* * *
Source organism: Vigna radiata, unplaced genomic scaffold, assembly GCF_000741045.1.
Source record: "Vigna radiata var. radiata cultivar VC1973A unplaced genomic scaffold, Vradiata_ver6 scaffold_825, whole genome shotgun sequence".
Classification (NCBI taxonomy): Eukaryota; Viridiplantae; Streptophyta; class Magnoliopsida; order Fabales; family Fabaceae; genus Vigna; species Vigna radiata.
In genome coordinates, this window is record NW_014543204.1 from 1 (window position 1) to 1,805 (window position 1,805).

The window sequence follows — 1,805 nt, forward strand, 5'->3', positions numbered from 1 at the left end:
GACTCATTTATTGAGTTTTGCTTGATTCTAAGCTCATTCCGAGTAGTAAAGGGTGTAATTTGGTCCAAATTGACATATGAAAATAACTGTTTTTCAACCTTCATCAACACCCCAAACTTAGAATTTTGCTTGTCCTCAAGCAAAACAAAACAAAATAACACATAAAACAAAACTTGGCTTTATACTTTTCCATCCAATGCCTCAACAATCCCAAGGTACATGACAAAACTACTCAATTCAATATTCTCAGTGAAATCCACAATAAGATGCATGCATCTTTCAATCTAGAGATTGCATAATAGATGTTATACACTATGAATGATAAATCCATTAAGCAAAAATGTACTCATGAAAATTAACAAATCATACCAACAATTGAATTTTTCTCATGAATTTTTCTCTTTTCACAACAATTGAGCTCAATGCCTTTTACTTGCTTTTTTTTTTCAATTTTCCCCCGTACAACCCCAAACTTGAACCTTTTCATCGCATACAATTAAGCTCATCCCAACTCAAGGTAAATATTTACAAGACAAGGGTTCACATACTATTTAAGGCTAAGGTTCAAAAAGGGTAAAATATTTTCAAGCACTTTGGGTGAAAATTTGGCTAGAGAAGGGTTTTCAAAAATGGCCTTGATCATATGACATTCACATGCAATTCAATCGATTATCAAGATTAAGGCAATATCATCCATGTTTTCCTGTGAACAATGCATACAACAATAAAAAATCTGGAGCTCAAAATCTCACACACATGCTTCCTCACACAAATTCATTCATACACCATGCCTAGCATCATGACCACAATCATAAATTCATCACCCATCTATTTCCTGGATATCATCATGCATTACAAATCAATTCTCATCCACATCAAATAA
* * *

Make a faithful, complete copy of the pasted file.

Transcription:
Source organism: Vigna radiata, unplaced genomic scaffold, assembly GCF_000741045.1.
Source record: "Vigna radiata var. radiata cultivar VC1973A unplaced genomic scaffold, Vradiata_ver6 scaffold_825, whole genome shotgun sequence".
Classification (NCBI taxonomy): Eukaryota; Viridiplantae; Streptophyta; class Magnoliopsida; order Fabales; family Fabaceae; genus Vigna; species Vigna radiata.
In genome coordinates, this window is record NW_014543204.1 from 1 (window position 1) to 1,805 (window position 1,805).

The window sequence follows — 1,805 nt, forward strand, 5'->3', positions numbered from 1 at the left end:
GACTCATTTATTGAGTTTTGCTTGATTCTAAGCTCATTCCGAGTAGTAAAGGGTGTAATTTGGTCCAAATTGACATATGAAAATAACTGTTTTTCAACCTTCATCAACACCCCAAACTTAGAATTTTGCTTGTCCTCAAGCAAAACAAAACAAAATAACACATAAAACAAAACTTGGCTTTATACTTTTCCATCCAATGCCTCAACAATCCCAAGGTACATGACAAAACTACTCAATTCAATATTCTCAGTGAAATCCACAATAAGATGCATGCATCTTTCAATCTAGAGATTGCATAATAGATGTTATACACTATGAATGATAAATCCATTAAGCAAAAATGTACTCATGAAAATTAACAAATCATACCAACAATTGAATTTTTCTCATGAATTTTTCTCTTTTCACAACAATTGAGCTCAATGCCTTTTACTTGCTTTTTTTTTTCAATTTTCCCCCGTACAACCCCAAACTTGAACCTTTTCATCGCATACAATTAAGCTCATCCCAACTCAAGGTAAATATTTACAAGACAAGGGTTCACATACTATTTAAGGCTAAGGTTCAAAAAGGGTAAAATATTTTCAAGCACTTTGGGTGAAAATTTGGCTAGAGAAGGGTTTTCAAAAATGGCCTTGATCATATGACATTCACATGCAATTCAATCGATTATCAAGATTAAGGCAATATCATCCATGTTTTCCTGTGAACAATGCATACAACAATAAAAAATCTGGAGCTCAAAATCTCACACACATGCTTCCTCACACAAATTCATTCATACACCATGCCTAGCATCATGACCACAATCATAAATTCATCACCCATCTATTTCCTGGATATCATCATGCATTACAAATCAATTCTCATCCACATCAAATAA